Entrance to the California Department of Education in Sacramento
Entrance to the California Department of Education in Sacramento. State photo

By Joe Nalven

Do you see yourself as an X, a Y or a Z? Or perhaps an XZ?

Such is the dilemma of many universities: how do you teach about X, Y and Z or XZ? Create a department: A department of Asian studies; a department of Jewish studies; a department of Black studies; Chicano studies; Arabic studies; Latin American studies. And so on.

Here in California, the Department of Education is struggling with a kaleidoscopic set of identities.The state has more than 1,000 school districts and over 6 million enrolled primary and secondary school students. Hispanic students represent about 54%; White students, 22%; Asian, 9%; Black students, 5%; two or more races not Hispanic, nearly 4%; Filipino, 2%.

Currently, the proposed curriculum for ethnic studies is in its third review with public comments due soon. Having participated in a detailed review for parts of this curriculum, I would be the first to acknowledge the challenges for both the public and the Department of Education’s Instructional Quality Commission.

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Somewhat troubling is the perspective of State Superintendent of Education Tony Thurmond when he launched the public review process: “Our schools have not always been a place where students can gain a full understanding of the contributions of people of color … our country has exploited, marginalized, and oppressed them.”

If we take Thurmond at his word, the ethnic studies curriculum will not take the student’s own sense of identity as the pedagogical starting point; instead, an ideological framework will be imposed on students in these classes: you have been exploited, marginalized and oppressed — at least those who are defined as people of color.

To be sure, America has had its oppressive history, much like most countries in the world. However, for the more than 25% of California’s immigrant population, America has been a beacon of opportunity, both for freedom from oppression as well as economic advancement. Would these immigrants have come to America if they actually heard and believed Tony Thurmond?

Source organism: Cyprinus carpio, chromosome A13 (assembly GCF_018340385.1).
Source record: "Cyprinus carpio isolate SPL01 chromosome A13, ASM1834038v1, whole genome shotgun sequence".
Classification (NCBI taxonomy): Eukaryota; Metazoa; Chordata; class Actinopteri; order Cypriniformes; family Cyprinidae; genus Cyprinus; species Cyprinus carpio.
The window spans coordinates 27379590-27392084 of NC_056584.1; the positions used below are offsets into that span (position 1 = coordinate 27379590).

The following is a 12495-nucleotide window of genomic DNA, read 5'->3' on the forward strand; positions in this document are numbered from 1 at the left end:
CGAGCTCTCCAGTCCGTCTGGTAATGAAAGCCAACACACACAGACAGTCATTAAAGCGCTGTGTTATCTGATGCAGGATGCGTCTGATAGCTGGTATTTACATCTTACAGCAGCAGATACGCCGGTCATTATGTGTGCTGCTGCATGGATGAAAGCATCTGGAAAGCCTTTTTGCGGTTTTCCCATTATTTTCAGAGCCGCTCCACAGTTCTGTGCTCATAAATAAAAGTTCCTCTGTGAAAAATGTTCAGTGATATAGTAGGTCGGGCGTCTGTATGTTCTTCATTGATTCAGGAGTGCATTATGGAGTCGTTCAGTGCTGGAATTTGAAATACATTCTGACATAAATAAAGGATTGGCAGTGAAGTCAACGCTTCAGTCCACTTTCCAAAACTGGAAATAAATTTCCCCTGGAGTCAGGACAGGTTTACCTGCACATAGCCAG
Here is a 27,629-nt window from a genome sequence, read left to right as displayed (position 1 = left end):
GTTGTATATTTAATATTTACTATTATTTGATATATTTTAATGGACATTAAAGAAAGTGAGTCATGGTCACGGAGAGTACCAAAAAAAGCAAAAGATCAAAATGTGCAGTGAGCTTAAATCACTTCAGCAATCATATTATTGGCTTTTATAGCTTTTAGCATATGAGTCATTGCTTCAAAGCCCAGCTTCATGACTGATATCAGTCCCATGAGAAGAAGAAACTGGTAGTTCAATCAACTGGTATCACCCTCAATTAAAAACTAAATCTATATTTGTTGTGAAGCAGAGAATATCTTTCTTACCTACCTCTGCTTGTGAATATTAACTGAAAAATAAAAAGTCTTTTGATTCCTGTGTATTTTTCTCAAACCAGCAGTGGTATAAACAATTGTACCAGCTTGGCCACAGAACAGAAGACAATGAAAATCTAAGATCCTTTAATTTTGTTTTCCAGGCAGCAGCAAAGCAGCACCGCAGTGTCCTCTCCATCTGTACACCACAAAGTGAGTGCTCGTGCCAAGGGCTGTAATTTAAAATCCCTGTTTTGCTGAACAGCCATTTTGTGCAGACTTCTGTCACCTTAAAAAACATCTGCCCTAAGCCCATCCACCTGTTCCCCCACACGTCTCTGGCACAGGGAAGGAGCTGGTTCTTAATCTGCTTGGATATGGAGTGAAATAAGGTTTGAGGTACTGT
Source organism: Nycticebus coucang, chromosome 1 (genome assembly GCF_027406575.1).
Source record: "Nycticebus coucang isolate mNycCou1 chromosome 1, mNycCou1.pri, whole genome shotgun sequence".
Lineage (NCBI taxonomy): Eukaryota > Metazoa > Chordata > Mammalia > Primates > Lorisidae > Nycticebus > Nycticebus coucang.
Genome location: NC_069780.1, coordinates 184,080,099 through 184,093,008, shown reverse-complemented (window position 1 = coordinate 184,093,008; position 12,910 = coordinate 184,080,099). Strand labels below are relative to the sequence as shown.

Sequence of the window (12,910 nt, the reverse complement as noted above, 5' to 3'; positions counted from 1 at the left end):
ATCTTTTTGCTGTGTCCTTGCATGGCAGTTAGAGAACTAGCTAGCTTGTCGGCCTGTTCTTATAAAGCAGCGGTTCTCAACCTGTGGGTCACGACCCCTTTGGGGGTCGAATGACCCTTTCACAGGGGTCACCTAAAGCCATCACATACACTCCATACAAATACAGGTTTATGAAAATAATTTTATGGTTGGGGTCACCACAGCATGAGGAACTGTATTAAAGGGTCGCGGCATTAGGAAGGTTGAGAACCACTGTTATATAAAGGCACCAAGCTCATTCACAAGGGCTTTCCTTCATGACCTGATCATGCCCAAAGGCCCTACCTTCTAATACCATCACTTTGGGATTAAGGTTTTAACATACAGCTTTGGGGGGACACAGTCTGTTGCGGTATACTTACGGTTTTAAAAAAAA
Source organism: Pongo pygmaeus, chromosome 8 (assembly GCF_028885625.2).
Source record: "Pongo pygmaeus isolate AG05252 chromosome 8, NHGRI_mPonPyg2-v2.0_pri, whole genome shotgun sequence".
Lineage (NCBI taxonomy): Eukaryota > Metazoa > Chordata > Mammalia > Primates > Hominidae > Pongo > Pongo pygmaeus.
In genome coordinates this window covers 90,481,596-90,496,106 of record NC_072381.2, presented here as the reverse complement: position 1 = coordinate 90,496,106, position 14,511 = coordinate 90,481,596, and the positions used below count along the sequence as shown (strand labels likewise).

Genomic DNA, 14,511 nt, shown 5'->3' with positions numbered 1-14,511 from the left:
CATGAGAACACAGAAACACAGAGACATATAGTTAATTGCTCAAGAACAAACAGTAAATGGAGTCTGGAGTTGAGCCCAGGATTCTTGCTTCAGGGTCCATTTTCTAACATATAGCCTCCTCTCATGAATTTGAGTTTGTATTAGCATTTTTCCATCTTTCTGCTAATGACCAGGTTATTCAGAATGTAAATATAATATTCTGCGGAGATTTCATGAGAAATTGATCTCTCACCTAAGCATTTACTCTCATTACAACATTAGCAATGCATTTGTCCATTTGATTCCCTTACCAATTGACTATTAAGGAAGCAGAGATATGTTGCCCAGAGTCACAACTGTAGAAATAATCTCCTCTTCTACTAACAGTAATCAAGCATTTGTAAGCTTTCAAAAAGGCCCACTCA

Thurmond’s mindset expresses a major flaw in this curriculum — critical race theory. Its premise is that America’s institutions are dominated by “white people to further their economic and political interests at the expense of people of color.”

That mindset is carried over into the very first footnote to the Preface to the Ethnic Studies Model Curriculum about race. “The People of Color Power movements that emerged in the 1960s (“Black Power, Red Power, Brown Power, Yellow Power”) are key examples of how race has also been embraced and leveraged in the resistance against racism; they are the movements that Ethnic Studies rose from. In the United States today, races very broadly break down as people of color and white people.”

Was this perspective historically true? In large part, yes. Is it still true today? Probably much less so. The result of orienting the curriculum from a critical race theory perspective is being locked into the past with a poor understanding of how identity is actually constructed and reconstructed, especially in a dramatically changing social context as well as for the large number of immigrants who do not understand this configuration of racial identity.

The changes required to the proposed curriculum — if it is to be fair to history and the actual student population — are fairly simple. Delete the critical race theory that seeks to impose an ideology of race on students and substitute a few changes in the preface that will orient all the curriculum.

The curriculum‘s second objective presents the first opportunity for constructive change:

(2) be written in language that is inclusive and supportive of multiple users, including teachers (single and multiple-subject), support staff, administrators, and the community, and encourage cultural understanding of how different groups have struggled and worked together, highlighting core ethnic studies concepts such as equality and equity, justice, race and racism, ethnicity and bigotry, indigeneity, etc.

What needs to be changed to lift our students into a positive sense of self while at the same time being realistic about both the past and changes since then?